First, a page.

"Justice, Justice Shall You Pursue"

Rabbi Irving (Yitz) Greenberg

Parashat Shoftim

Parashat Shoftim, meaning Judges, instructs the Israelites to appoint judges who will always give righteous judgments. The principle the judges should follow is: “Justice, justice shall you pursue” (Deuteronomy 16:11). Thanks in part to the late Justice Ruth Bader Ginsburg, who framed this passage and displayed it in her Supreme Court office, this has become one of the most famous passages in the Bible. What can we derive from the fact that the word justice is repeated twice in the verse?

The Torah immediately explains that, to assure justice, the judges must not distort judgment, which might favor one side or another; must not favor persons — the rich and powerful often get favorable treatment; and must not take bribes. In Leviticus, the Torah states: “You shall do no injustice in your judgment. You shall not lift up (i.e. treat as superior) the person of the poor, nor shall you give [extra] importance to the person who is mighty. Rather judge your neighbors righteously” (Leviticus 19:15). This means that the rich, powerful, and well-connected should not get preferential treatment. Even in countries where all are equal before the law, the rich and powerful get better outcomes—whether it is because of better lawyers, more access, or higher status. In Exodus, the Torah warns against this phenomenon, and asks for a special effort to assure we “do not pervert the judgment of the poor in his cause” (Exodus 23:6).

The Talmud applies this principle in the following way. If a poor person sues a rich person, or vice versa, the rich person cannot appear in court in clothes that are manifestly more dignified or impressive than those of the poor litigant. Either the rich person must enable the poor person to dress better, or he must dress down—lest the poor litigant be weakened by his manifest inferiority in dress, or the judge be affected by the imbalance to take the wealthy person’s statements more seriously (Babylonian Talmud Shevuot 31a). Similarly, the prophet Isaiah counts as one of the hallmarks of the Messianic age that the Messiah “will judge the poor justly and decide with equity for the meek of the earth” (Isaiah 11:4).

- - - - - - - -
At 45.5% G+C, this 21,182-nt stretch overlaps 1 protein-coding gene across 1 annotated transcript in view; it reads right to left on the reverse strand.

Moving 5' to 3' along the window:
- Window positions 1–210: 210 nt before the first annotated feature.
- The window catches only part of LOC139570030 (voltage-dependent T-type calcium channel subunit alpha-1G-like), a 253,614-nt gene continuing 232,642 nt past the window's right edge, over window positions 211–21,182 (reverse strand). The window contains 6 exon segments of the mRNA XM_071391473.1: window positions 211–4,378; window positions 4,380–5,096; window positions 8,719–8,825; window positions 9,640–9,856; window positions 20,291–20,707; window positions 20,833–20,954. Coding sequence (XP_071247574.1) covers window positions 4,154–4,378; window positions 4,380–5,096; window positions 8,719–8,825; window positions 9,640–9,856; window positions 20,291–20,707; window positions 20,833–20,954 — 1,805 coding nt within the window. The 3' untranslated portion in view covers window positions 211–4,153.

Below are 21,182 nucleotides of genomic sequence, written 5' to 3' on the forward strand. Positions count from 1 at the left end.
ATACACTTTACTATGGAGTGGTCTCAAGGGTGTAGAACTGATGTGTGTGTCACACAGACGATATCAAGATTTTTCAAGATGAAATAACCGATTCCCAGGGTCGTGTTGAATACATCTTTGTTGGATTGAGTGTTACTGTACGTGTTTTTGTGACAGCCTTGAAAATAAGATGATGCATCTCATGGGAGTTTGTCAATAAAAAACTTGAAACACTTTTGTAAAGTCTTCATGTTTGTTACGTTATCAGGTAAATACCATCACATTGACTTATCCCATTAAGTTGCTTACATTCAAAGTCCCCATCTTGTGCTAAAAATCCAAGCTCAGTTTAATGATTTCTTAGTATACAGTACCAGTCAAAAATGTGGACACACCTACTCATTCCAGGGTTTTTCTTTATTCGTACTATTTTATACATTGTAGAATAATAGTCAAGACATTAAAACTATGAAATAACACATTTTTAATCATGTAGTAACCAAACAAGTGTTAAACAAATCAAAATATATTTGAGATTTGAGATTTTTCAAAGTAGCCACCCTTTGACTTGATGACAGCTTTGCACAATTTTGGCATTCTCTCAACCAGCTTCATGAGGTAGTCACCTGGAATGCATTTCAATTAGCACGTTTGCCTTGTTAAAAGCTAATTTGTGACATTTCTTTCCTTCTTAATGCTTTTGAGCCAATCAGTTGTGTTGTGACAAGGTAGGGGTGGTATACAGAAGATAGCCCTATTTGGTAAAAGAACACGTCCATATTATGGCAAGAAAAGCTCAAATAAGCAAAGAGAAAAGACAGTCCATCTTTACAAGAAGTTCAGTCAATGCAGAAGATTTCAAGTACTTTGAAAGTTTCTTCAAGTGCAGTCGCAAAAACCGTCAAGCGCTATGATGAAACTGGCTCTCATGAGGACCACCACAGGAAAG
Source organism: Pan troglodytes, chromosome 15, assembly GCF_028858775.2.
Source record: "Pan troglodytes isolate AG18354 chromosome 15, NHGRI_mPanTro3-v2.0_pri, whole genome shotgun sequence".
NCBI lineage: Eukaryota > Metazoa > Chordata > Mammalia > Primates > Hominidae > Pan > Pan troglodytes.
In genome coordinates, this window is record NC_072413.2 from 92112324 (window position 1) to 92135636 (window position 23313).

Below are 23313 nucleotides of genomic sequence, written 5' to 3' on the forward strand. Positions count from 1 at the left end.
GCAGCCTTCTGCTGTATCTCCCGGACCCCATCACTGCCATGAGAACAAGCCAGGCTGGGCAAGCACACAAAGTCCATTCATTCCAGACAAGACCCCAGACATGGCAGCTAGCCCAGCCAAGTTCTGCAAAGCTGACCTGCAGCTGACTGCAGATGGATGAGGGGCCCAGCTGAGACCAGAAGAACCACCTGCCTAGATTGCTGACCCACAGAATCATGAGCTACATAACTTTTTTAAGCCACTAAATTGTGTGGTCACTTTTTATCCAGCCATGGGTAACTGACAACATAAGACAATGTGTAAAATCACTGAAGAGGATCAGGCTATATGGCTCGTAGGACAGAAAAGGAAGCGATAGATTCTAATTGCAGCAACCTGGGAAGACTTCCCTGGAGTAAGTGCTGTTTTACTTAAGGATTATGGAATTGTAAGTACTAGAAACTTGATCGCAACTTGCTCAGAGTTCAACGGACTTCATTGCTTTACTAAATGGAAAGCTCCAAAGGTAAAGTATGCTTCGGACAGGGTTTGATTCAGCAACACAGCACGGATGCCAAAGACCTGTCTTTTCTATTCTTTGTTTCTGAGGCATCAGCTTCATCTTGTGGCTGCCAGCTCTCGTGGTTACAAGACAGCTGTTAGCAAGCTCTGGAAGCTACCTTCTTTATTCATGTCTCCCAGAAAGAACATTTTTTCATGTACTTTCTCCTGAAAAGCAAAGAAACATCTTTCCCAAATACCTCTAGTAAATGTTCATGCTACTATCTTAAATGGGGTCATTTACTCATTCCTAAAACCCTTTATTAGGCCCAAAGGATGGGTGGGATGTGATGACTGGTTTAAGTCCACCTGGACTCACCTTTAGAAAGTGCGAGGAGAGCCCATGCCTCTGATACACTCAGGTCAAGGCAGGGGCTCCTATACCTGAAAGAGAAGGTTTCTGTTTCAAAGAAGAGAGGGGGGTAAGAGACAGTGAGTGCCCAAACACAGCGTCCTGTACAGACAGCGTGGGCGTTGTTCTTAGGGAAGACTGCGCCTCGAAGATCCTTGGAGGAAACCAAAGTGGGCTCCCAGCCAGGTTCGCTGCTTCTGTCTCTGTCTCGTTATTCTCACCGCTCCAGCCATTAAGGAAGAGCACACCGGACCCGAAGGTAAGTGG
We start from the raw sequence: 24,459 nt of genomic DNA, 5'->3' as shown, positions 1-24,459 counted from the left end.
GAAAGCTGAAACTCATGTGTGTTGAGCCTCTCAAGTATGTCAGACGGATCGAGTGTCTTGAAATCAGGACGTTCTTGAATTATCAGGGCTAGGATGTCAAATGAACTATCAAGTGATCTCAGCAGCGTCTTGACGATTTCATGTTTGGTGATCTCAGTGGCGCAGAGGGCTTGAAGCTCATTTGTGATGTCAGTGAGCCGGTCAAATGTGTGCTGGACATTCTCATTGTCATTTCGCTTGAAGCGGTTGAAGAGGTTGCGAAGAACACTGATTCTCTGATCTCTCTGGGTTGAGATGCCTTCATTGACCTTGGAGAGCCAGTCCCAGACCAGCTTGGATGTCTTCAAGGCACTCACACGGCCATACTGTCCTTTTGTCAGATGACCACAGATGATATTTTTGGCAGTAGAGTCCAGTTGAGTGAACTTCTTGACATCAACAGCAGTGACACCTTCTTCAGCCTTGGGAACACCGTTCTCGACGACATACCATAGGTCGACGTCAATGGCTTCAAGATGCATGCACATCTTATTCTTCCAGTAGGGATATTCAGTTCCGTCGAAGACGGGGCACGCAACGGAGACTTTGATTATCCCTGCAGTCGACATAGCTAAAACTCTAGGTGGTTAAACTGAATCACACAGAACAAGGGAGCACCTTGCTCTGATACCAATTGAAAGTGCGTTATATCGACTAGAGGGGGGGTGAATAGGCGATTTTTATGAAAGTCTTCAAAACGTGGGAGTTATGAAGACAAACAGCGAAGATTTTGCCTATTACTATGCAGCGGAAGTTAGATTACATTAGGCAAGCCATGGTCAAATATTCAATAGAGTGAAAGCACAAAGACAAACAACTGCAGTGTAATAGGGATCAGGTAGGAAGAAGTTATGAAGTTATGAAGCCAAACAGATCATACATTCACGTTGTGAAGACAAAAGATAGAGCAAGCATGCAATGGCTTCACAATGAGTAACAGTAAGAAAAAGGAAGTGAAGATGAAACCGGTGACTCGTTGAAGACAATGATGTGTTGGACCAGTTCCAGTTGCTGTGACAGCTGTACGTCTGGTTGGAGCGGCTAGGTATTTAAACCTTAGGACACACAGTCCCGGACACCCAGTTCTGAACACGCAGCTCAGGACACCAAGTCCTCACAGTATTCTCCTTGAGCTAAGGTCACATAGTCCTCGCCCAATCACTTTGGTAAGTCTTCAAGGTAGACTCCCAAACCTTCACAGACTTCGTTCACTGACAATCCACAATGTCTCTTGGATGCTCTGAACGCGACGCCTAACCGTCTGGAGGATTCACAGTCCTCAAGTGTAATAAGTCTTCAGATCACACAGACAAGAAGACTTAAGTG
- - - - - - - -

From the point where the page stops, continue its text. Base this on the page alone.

Is avoiding favoritism and being neutral in judgment enough by itself to assure justice? Clearly, no. If there is a significant imbalance in wealth or power between two litigants, then justice must reflect in some way the greater need of the needy one. In this vein, the Talmud tells the story of Rabbah, son of Rav Huna (Babylonian Talmud Bava Metzia 83a).1 Some porters broke his barrels of wine after he had hired them to transport them, so he took their cloaks as payment for the lost wine. They complained to Rav. Rav told Rabbah to give them their cloaks back, ruling that, given their limited means, he should restore their cloaks which they needed. Presumably, given their poverty, one should give greater leeway to them and not penalize them for breaking the casks. Rabbah challenged this ruling. “Is this the halakhah? Is this what I have to do?” Rav answered, “Yes, as it is written, ‘that you may walk in the way of good men’ (Proverbs 2:20).”

The porters then said to Rav, “We are poor people and we toiled all day. We are hungry and have nothing (to buy food, etc.).” In response, Rav said to Rabbah, “Go and give them their wages.” Rabbah challenged him again. “Is this the halakhah?” Rav’s final ruling: “Yes, as it is written, ‘and keep the paths of the righteous’ (Proverbs 2:20).”2 In other words, justice must consider equity, and the basic needs of the poor litigant have a weightier claim on the law. The same holds true in welfare laws. In the commandment to give tzedakah, the Torah says, “You shall grant him what he needs that he lacks” (Deuteronomy 15:8). The Oral law applies this principle that the welfare tzedakah grant preserves the dignity of the needy person, including special grants, if needed, to maintain his or her sense of dignity and self-respect.3

Thus, the Torah and Jewish tradition allow for affirmative action or extra benefits based on the deprivation level of the person. In such a case, exact equal treatment would not constitute justice, for it would leave the poor person without basic life needs.